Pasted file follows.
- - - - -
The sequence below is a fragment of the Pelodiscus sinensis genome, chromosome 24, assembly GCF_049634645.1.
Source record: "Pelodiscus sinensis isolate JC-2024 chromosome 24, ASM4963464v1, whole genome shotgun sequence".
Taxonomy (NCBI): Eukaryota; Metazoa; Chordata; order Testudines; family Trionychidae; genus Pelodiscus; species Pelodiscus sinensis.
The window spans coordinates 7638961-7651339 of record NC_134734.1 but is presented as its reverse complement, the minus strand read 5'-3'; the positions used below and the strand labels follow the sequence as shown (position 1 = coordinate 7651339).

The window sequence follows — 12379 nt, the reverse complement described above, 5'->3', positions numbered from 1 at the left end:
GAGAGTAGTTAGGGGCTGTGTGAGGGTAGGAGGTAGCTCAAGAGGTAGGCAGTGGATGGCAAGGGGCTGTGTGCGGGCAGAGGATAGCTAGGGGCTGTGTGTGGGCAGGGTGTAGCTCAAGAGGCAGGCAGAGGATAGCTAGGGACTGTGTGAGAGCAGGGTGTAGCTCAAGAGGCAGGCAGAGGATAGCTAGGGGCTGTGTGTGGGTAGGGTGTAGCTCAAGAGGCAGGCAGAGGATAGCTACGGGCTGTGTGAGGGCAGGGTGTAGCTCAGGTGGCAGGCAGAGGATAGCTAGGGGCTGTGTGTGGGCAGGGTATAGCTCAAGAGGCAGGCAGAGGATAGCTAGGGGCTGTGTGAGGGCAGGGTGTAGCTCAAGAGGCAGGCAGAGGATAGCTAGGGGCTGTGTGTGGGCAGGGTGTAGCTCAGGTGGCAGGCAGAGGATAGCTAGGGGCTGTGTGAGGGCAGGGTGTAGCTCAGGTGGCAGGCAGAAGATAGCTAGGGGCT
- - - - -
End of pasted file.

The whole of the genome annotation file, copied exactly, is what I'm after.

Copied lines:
The sequence below is a fragment of the Pelodiscus sinensis genome, chromosome 24, assembly GCF_049634645.1.
Source record: "Pelodiscus sinensis isolate JC-2024 chromosome 24, ASM4963464v1, whole genome shotgun sequence".
Taxonomy (NCBI): Eukaryota; Metazoa; Chordata; order Testudines; family Trionychidae; genus Pelodiscus; species Pelodiscus sinensis.
The window spans coordinates 7638961-7651339 of record NC_134734.1 but is presented as its reverse complement, the minus strand read 5'-3'; the positions used below and the strand labels follow the sequence as shown (position 1 = coordinate 7651339).

The window sequence follows — 12379 nt, the reverse complement described above, 5'->3', positions numbered from 1 at the left end:
GAGAGTAGTTAGGGGCTGTGTGAGGGTAGGAGGTAGCTCAAGAGGTAGGCAGTGGATGGCAAGGGGCTGTGTGCGGGCAGAGGATAGCTAGGGGCTGTGTGTGGGCAGGGTGTAGCTCAAGAGGCAGGCAGAGGATAGCTAGGGACTGTGTGAGAGCAGGGTGTAGCTCAAGAGGCAGGCAGAGGATAGCTAGGGGCTGTGTGTGGGTAGGGTGTAGCTCAAGAGGCAGGCAGAGGATAGCTACGGGCTGTGTGAGGGCAGGGTGTAGCTCAGGTGGCAGGCAGAGGATAGCTAGGGGCTGTGTGTGGGCAGGGTATAGCTCAAGAGGCAGGCAGAGGATAGCTAGGGGCTGTGTGAGGGCAGGGTGTAGCTCAAGAGGCAGGCAGAGGATAGCTAGGGGCTGTGTGTGGGCAGGGTGTAGCTCAGGTGGCAGGCAGAGGATAGCTAGGGGCTGTGTGAGGGCAGGGTGTAGCTCAGGTGGCAGGCAGAAGATAGCTAGGGGCT